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CD Review: Bobby Tomberlin – OUT OF ROAD

OUT OF ROAD (Curb Music)
Bobby Tomberlin
My friend Bobby Tomberlin is a member of a
fairly exclusive ‘club’ … a hit songwriter who really can sing on a par with
any of today’s major Country artists. 
He’s been involved in the music business since he was eleven and has
been a staff writer at Curb Records Publishing for 14+ years, writing or
co-writing songs cut by Diamond Rio (“One More Day”), Kenny Rogers, The Oak
Ridge Boys, Lee Greenwood, Josh Turner and many more.
The immaculately produced (by Tomberlin and
PJ West) OUT OF ROAD serves as the ideal showcase, not only of Tomberlin’s
writing chops, but also of his fine voice and spot-on delivery.   The
album features a number of his Nashville buddies, both as co-writers (such as
Dean Dillon, Mo Pitney, Mac Davis) and guest vocalists (Vince Gill, Bill
Anderson, Bobby Bare, Hillary Williams and more).
Bobby obviously has a great respect for
what’s known as ‘classic country’ but avoids wallowing in nostalgia for a
musical past: his songs will appeal to fans of traditional country but, at the
same time, they are firmly rooted in the here and now.
The eleven-song package kicks off with the
(sort of) title track. “I’ve Run Out Of Road,” penned by Tomberlin, Dean Dillon
& Mo Pitney, tells the story of a guy who’ll ‘never get her off my mind /
shoulda never said goodbye.”  He’s been
running but he’s run out of road, a touching mid-tempo that sets the pace for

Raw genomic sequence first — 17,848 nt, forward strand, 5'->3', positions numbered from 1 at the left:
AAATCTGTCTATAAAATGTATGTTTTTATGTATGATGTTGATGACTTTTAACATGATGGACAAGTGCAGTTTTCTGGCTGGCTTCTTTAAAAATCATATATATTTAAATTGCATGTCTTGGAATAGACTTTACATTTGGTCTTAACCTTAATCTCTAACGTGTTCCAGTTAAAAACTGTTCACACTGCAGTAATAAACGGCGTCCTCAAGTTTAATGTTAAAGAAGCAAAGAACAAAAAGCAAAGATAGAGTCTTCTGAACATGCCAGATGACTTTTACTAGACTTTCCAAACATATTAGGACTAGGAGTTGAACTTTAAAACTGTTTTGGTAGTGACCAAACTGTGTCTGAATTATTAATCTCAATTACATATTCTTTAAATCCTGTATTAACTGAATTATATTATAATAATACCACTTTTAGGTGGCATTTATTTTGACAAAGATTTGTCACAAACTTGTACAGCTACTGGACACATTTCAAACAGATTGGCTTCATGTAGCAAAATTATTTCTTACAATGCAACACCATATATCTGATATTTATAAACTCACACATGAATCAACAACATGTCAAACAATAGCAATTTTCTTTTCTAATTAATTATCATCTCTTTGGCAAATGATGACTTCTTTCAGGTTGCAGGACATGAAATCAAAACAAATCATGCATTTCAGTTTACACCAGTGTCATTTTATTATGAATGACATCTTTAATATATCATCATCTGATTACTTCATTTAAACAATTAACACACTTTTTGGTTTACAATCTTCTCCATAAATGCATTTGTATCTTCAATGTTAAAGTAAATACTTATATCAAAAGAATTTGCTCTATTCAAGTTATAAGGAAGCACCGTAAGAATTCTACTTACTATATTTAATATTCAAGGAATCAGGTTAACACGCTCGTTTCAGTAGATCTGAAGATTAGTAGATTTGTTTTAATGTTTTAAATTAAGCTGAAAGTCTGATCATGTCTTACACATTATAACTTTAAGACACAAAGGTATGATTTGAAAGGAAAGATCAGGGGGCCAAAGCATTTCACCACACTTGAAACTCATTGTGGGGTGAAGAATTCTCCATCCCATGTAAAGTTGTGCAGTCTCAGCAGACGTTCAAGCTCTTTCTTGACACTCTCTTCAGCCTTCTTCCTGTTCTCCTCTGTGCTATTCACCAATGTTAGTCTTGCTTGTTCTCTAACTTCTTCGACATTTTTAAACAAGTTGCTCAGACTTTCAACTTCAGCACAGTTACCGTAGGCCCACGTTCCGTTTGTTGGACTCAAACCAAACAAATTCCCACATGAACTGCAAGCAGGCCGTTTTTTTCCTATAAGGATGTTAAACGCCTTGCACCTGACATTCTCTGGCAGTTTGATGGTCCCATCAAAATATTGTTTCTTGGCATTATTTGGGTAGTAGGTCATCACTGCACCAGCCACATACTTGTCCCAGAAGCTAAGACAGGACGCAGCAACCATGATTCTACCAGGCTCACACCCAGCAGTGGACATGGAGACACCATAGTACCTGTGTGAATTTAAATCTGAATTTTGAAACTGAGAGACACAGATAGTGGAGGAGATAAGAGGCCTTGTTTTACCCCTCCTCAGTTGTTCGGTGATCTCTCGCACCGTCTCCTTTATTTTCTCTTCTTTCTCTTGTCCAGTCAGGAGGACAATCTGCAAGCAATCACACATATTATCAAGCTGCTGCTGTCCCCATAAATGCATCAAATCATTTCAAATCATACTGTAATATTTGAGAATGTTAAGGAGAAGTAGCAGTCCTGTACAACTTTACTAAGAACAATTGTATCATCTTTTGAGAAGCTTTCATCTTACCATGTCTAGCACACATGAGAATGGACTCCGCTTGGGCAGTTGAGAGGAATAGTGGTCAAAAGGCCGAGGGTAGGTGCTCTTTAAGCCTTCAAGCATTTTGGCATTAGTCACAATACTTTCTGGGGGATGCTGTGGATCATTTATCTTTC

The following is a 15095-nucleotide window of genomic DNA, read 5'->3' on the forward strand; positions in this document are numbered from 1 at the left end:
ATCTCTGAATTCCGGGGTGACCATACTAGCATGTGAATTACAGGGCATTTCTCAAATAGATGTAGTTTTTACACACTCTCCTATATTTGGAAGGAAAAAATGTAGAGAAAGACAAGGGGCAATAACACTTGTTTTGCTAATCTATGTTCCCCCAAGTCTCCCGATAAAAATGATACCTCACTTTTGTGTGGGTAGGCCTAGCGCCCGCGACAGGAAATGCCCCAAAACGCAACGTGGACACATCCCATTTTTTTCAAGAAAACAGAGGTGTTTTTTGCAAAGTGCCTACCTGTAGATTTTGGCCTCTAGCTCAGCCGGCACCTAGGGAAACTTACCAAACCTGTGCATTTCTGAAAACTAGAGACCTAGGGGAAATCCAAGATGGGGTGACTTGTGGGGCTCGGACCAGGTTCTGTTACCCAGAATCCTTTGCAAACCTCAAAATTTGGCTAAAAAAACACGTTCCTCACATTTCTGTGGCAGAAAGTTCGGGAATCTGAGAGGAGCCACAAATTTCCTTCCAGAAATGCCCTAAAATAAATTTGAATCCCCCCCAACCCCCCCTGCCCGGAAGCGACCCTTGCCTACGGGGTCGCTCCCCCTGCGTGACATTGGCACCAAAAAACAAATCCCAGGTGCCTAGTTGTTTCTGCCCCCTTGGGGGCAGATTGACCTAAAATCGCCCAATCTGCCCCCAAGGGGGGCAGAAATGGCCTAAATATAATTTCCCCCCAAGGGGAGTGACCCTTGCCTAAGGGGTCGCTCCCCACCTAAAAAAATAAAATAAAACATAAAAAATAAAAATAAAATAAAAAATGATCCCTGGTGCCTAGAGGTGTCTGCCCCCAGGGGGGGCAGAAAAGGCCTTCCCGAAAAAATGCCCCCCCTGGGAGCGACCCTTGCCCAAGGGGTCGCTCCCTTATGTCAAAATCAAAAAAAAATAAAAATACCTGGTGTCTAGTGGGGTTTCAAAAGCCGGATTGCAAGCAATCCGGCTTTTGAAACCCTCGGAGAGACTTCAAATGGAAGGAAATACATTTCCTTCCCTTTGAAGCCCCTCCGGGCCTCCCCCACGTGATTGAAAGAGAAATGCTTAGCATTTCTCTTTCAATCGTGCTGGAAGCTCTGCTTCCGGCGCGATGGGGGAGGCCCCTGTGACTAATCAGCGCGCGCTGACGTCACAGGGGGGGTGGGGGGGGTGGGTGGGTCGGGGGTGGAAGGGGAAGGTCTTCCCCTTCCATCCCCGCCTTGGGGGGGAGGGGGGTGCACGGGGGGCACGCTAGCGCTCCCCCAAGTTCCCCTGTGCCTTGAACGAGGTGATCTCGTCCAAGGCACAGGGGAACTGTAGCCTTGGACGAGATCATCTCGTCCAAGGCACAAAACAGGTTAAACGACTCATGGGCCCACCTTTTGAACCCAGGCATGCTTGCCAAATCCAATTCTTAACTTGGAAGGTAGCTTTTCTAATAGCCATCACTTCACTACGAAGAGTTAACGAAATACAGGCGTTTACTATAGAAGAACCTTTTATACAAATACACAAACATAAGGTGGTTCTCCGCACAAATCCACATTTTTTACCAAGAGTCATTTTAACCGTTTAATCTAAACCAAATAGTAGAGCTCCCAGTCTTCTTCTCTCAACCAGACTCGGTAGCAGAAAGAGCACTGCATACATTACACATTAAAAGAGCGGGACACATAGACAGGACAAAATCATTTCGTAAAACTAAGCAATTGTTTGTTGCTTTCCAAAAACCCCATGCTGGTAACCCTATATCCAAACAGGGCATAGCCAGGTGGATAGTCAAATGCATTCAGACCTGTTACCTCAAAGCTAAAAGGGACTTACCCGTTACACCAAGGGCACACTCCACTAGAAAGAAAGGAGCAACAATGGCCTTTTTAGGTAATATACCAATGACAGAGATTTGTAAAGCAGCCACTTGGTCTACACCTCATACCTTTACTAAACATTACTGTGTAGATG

the rest of the album.
Bobby co-wrote “The Grand Ole Opry” with
J.P. Williams, and relates some of the historical moments in the life of the
Mother Church of Country Music, told in the voice of the Opry itself.  No doubt, it will get a standing ovation from
the audience when performed on the Opry stage. The Opry is such a part of
Bobby’s soul, I am not surprised with this wonderful “Heartfelt” tune, straight
from his heart.
Spoiler alert: if you’re an aspiring
songwriter you might not want to listen to “The Songwriter.”  Ah, go ahead. Listen to it anyway.   It’s the story of a young wannabe who drives
into Nashville with a sack of songs and bumps into an older songwriter in a bar
who tells him: “If I knew then what I know now / I’m sure I’d have never left
home / You think you wanna be a songwriter like me / But you don’t.” It’s a wry
take on a hit writer’s life, written by Tomberlin with Terry Faust and Bobby
Bare, with a lament about all the money going to the IRS and ex-wives.  No doubt a few songwriters in Music City know
all about that.
“Looking for Audrey,” (Tomberlin, Linda
Davis, Bill Whyte) imagines meeting Hank Williams Snr in a bar as the
heartbroken singer tells how he regrets losing the love of his life, his wife
Audrey. The gently wistful ballad is made all the more poignant by the addition
of harmony vocals by Davis and Hilary Williams – Hank’s granddaughter.
Standout tracks in addition to “The
Songwriter” and “Looking For Audrey:” “Wherever She Is,” a witty ‘good
riddance’ ode to an ex, and “A Right Turn,” co-written with Sylvia Hutton, the
final track and the perfect way to bring the album home.
# # #

CD Review by Preshias Harris for Country Music News International

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